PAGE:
Fig. 4.

(a) The pdfs and boxplots of the functional connectivity of the laDMN-lpDMN for the ADHD patients and the control subjects. (b) The pdfs and boxplots of the clustering coefficient and the shortest path length for the lDMN of the ADHD patients and the control subjects.

Meanwhile, the rpDMN and raDMN are structurally integrated into the rDMN. As shown in Fig 5A, we also found that the functional connectivity between the raDMN and rpDMN in the ADHD patients was higher than that in the control subjects. However, this change was not statistically significant (two-sample t-test, p > 0.05), indicating that ADHD has an insignificant effect on the integration between the rpDMN and raDMN. We then calculated the clustering coefficient and the shortest path length for the rDMN. As shown in Fig 5B, the clustering coefficient and the shortest path length of rDMN in the ADHD patients were significantly larger than those in the control subjects (two-sample t-test, p < 0.05 for both the clustering coefficient and the shortest path length). Thus, ADHD induces decreased functional integration and increased segregation in the rDMN by affecting the functional properties in the highest-level subnetworks. Apparently, the lDMN and rDMN can be integrated into the whole DMN. Fig 6A shows that the functional connectivity between the lDMN and rDMN is statistically improved in ADHD (two-sample t- test, p < 0.05), indicating stronger integration between the lDMN and rDMN. This is similar to the result for the lDMN. Furthermore, the clustering coefficient and the shortest path length for the DMN are significantly higher in the ADHD patients than in the control subjects (Fig 6B, two-sample t-test, p < 0.05), indicating decreased functional integration and increased segregation. Here, our results reveal that abnormalities in the DMN are intrinsically aroused by the changes in functional segregation and integration in the higher-level hierarchies.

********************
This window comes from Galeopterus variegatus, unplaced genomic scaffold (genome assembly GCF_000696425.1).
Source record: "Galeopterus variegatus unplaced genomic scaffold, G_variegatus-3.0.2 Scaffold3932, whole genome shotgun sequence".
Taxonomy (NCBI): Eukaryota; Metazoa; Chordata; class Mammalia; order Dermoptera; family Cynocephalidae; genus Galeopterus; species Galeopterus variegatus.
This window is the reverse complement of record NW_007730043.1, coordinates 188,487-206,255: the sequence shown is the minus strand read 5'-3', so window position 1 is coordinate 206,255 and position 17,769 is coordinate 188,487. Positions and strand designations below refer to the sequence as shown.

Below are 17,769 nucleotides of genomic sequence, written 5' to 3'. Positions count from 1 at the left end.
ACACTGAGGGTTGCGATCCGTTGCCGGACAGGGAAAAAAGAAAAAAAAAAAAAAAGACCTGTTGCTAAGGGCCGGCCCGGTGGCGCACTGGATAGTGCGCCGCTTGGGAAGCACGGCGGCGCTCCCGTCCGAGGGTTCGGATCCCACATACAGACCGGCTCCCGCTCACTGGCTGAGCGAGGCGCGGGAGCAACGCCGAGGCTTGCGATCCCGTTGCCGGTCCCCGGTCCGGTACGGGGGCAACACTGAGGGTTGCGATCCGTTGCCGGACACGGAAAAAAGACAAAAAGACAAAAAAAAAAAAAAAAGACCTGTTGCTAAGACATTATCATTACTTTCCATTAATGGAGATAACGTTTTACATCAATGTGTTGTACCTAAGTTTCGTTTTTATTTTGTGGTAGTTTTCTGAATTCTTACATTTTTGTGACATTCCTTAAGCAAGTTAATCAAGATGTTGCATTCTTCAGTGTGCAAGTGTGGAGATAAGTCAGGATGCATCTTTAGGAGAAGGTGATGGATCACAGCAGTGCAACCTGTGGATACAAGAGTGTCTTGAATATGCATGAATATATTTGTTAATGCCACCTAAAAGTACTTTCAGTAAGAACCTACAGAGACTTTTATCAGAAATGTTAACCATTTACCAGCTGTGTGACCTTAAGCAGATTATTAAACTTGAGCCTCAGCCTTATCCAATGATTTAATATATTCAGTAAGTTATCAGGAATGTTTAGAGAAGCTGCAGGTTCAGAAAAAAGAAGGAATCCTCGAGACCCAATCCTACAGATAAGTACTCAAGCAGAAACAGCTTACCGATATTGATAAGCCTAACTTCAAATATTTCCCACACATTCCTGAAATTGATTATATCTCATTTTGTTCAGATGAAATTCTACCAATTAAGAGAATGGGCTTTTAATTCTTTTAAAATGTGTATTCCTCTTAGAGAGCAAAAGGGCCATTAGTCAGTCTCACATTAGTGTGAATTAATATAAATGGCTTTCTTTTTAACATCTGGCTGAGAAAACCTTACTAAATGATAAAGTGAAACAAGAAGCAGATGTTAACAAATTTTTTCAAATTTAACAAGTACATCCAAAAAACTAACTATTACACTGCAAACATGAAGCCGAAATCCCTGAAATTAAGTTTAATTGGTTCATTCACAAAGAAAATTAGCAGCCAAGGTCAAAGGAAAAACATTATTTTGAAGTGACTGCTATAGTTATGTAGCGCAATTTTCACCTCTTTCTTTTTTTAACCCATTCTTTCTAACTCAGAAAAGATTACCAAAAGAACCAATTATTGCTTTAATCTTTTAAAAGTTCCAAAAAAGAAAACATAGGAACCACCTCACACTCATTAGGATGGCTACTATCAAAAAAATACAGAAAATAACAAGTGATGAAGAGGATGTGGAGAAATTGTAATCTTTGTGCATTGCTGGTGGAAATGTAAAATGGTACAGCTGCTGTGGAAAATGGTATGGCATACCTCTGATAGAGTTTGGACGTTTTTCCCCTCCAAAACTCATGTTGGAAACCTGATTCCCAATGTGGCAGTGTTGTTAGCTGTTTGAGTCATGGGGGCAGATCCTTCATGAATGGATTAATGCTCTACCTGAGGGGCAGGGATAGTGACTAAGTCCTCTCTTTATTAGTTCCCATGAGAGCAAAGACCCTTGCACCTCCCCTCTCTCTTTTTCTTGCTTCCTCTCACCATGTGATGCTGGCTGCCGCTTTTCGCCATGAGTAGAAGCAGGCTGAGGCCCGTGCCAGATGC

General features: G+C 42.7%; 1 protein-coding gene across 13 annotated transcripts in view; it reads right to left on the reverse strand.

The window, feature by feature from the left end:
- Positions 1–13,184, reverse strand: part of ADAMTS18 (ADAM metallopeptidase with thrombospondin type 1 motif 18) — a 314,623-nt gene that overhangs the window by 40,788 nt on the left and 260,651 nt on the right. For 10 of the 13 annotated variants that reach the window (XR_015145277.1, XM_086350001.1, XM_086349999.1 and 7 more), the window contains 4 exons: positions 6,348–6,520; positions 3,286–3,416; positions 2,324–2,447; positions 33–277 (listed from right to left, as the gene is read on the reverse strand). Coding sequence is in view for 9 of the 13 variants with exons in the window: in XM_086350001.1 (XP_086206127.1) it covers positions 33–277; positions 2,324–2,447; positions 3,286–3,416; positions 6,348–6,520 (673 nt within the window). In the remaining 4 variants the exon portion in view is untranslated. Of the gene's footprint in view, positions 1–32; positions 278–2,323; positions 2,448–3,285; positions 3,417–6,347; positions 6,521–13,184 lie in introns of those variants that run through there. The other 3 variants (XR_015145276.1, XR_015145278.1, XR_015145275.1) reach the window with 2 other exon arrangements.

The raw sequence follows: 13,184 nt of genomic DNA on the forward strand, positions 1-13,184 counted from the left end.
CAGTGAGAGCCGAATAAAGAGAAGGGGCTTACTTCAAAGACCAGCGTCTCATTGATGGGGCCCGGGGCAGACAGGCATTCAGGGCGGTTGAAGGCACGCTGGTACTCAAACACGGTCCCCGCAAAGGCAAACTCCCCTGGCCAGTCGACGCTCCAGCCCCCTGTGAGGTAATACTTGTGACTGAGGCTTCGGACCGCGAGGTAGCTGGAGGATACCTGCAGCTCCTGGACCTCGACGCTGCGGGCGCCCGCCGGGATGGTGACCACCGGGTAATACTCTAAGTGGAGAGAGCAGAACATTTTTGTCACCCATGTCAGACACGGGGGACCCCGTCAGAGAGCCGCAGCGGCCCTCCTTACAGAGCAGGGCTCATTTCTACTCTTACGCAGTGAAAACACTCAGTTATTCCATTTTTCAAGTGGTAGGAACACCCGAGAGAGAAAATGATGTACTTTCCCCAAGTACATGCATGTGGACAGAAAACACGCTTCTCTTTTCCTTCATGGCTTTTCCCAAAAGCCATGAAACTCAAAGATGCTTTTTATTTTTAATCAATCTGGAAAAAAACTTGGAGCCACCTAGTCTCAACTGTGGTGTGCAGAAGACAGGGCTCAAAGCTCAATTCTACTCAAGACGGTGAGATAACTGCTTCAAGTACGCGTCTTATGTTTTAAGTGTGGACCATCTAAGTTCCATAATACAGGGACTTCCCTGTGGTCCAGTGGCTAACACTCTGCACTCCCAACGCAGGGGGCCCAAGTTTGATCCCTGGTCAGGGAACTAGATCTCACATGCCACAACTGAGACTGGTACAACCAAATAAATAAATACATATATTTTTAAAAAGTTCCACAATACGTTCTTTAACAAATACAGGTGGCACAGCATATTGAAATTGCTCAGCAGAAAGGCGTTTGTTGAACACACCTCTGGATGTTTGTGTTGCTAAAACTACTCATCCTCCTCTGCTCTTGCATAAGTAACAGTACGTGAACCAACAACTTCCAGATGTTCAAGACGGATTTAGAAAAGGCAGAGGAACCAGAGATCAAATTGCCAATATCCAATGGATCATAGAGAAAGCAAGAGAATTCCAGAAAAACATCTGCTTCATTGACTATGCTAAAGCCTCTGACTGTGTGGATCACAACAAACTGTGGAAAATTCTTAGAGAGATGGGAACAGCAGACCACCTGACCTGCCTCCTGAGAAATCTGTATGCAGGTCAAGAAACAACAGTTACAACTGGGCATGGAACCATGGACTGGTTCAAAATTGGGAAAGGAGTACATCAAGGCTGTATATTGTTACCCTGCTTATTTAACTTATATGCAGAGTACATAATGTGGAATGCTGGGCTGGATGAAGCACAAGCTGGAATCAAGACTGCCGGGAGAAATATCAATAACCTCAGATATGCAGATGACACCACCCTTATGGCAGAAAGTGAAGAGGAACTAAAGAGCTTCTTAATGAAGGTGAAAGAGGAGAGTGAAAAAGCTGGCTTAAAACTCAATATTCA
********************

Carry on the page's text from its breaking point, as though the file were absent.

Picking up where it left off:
Fig. 5.

(a) The pdfs and boxplots of the functional connectivity of the raDMN-rpDMN for the ADHD patients and the control subjects. (b) The pdfs and boxplots of the clustering coefficient and the shortest path length for the rDMN of the ADHD patients and the control subjects.

Fig. 6.

(a) The pdfs and boxplots of the functional connectivity of the lDMN-rDMN for the ADHD patients and the control subjects. (b) The pdfs and boxplots of the clustering coefficient and the shortest path length for the DMN of the ADHD patients and the control subjects.

Dynamic transitions between functional segregation and integration in the hierarchical DMN

Brain functional networks dynamically switch between segregated and integrated processing, and these flexible transitions consist of specific patterns that are dependent on brain state [3740]. To investigate whether ADHD affects transitions between functional segregation and integration across the multiple levels the of DMN, we used the participation coefficient of dynamic functional networks to measure the flexible transitions in the brain. Computed from time-resolved functional networks, the states of network segregation and integration are estimated by classifying the participation coefficient in each time window using a k-means clustering algorithm (k = 2). The cluster with higher participation coefficients on average is regarded as the cluster of the integrated state. As shown in Fig 7A, the participation coefficient varies over the time course of transitions between functionally segregated and integrated states.

Fig. 7.

(a) The time series of the mean Pi,t and a sequence of state transitions in a representative subject. (b) Boxplots showing the proportion of the state of integration in a time series. (c) Boxplots showing the number of transitions between segregated and integrated states. The shaded portions of (b) and (c) represent the difference between the ADHD patients and the control subjects and is significant (two-sample t-test, p < 0.05).